“We need good data integrity coming out of the census, but if we can catalog our own data, we can draw our own conclusions on factors like job growth projections and market trends,” Smith said.

Budget Woes: The Good, The Bad And The Ugly

Trump’s FY 2018 budget calls for $1.5B for the Census Bureau. That is slightly more than the $1.47B Congress approved in its FY 2017 package, but about $300M less than the Obama administration wanted allocated for the agency next year.

Couple that with how long the Trump administration takes to find a replacement for Thompson, and the seeds have been sown for what may be a growing crisis.

“I’m hoping for the best, but expecting the worst,” Liebman said.

Another old church getting the apartment treatment

Yet another old church on the city’s north side may soon become new residences. According to DNAinfo, developer SNS Realty Group has a contract to purchase St. Paul’s cathedral at 2215 W. North Avenue in Wicker Park and is seeking a zoning change to build out 24 new rental units in the existing structure. According to DNAinfo, the property’s existing zoning would allow a maximum of eight residences.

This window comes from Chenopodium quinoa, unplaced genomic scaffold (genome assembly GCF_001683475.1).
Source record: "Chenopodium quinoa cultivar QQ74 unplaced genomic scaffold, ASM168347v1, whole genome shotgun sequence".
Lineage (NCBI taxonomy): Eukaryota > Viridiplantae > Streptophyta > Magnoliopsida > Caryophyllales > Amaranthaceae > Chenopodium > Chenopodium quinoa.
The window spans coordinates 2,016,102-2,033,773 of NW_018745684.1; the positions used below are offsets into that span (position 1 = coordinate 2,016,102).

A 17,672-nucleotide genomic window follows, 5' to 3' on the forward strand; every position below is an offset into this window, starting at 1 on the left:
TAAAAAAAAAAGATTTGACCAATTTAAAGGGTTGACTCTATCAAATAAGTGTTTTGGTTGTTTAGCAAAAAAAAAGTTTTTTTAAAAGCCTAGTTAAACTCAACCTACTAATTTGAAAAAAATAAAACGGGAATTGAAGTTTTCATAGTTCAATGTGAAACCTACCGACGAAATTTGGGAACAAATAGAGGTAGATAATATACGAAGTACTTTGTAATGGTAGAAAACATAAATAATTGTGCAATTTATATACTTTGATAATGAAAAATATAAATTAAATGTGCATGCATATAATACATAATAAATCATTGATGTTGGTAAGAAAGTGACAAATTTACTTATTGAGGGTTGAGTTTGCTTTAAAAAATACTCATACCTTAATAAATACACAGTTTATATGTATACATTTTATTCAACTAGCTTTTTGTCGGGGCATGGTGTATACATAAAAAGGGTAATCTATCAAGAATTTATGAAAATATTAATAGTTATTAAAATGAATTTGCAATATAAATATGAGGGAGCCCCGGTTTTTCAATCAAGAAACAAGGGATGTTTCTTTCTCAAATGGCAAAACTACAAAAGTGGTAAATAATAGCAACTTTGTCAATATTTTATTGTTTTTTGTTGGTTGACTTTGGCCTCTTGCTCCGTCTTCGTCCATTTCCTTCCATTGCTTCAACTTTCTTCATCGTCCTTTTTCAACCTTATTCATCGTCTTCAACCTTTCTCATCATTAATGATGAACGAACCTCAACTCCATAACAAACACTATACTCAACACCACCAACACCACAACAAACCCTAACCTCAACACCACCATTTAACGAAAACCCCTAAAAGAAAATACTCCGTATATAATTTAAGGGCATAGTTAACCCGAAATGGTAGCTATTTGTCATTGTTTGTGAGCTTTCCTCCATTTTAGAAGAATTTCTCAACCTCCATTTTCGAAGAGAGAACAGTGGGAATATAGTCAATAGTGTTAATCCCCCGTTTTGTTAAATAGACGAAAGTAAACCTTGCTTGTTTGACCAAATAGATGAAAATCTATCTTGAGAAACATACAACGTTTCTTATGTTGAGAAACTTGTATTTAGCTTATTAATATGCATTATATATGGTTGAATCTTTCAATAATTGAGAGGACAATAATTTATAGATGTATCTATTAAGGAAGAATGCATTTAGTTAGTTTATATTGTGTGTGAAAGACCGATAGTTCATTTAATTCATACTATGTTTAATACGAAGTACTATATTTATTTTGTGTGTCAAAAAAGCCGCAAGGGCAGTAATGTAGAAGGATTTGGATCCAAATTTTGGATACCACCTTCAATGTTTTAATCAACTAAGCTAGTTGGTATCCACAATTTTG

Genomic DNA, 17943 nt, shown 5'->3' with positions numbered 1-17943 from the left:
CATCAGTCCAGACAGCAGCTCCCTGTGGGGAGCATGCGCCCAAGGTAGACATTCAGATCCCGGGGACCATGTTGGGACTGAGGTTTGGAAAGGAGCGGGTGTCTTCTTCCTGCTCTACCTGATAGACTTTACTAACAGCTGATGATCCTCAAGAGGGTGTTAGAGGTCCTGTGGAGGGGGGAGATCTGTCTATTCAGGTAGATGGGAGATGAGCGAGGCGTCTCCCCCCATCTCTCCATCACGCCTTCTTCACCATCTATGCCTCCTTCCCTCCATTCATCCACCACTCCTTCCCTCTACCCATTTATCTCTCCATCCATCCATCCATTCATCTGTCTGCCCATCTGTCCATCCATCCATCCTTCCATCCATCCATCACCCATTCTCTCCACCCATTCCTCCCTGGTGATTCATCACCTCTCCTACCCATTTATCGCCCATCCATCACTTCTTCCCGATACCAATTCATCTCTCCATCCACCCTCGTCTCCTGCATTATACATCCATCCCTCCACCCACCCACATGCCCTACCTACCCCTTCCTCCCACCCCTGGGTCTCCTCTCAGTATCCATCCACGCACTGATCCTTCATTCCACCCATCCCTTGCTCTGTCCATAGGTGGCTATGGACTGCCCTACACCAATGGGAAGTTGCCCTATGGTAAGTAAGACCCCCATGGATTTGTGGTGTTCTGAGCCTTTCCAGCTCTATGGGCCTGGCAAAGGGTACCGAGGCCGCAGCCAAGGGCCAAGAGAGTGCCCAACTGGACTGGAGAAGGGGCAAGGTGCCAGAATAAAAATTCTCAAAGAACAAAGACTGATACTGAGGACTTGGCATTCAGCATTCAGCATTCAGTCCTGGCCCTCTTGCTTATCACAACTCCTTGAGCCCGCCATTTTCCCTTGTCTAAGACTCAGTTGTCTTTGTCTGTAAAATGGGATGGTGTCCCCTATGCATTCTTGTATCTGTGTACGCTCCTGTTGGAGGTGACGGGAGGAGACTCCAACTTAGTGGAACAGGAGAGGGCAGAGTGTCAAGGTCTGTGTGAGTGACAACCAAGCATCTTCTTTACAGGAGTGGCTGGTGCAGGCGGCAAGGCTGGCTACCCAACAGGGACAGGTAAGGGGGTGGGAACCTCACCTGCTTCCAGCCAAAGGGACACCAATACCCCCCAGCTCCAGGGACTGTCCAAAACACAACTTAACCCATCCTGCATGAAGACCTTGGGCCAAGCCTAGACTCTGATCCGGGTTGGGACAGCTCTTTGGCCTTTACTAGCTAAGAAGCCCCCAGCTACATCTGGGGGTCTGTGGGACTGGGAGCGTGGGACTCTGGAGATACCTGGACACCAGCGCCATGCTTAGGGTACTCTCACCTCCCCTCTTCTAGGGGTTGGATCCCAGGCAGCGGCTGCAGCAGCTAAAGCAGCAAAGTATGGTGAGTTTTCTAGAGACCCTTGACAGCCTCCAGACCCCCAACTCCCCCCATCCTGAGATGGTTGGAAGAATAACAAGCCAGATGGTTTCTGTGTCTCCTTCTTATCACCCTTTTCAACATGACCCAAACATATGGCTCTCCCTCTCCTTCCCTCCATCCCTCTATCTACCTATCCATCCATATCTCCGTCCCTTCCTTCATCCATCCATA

The developer, which has recently worked on projects in Logan Square and Uptown, has been meeting with community groups to provide detailed information about the plan and to solicit feedback. However, DNAinfo reports that members of the community group Wicker Park Committee have suggested that the plan calls for too many units.

Like many prominent churches in the surrounding communities, St. Paul’s has an important legacy and appears on the Chicago Historic Resources Survey for being architecturally significant. Designed by the architect G. Isaacson in 1890, the study church features a muscular Romanesque appearance and steeples that stagger in height. According to archived construction news clippings, the estimated cost to build the church was $30,000 in 1890.

If the plan for rental units moves forward, St. Paul’s will join the nearby St. Boniface and many otherformer places of worship to find new life as residences.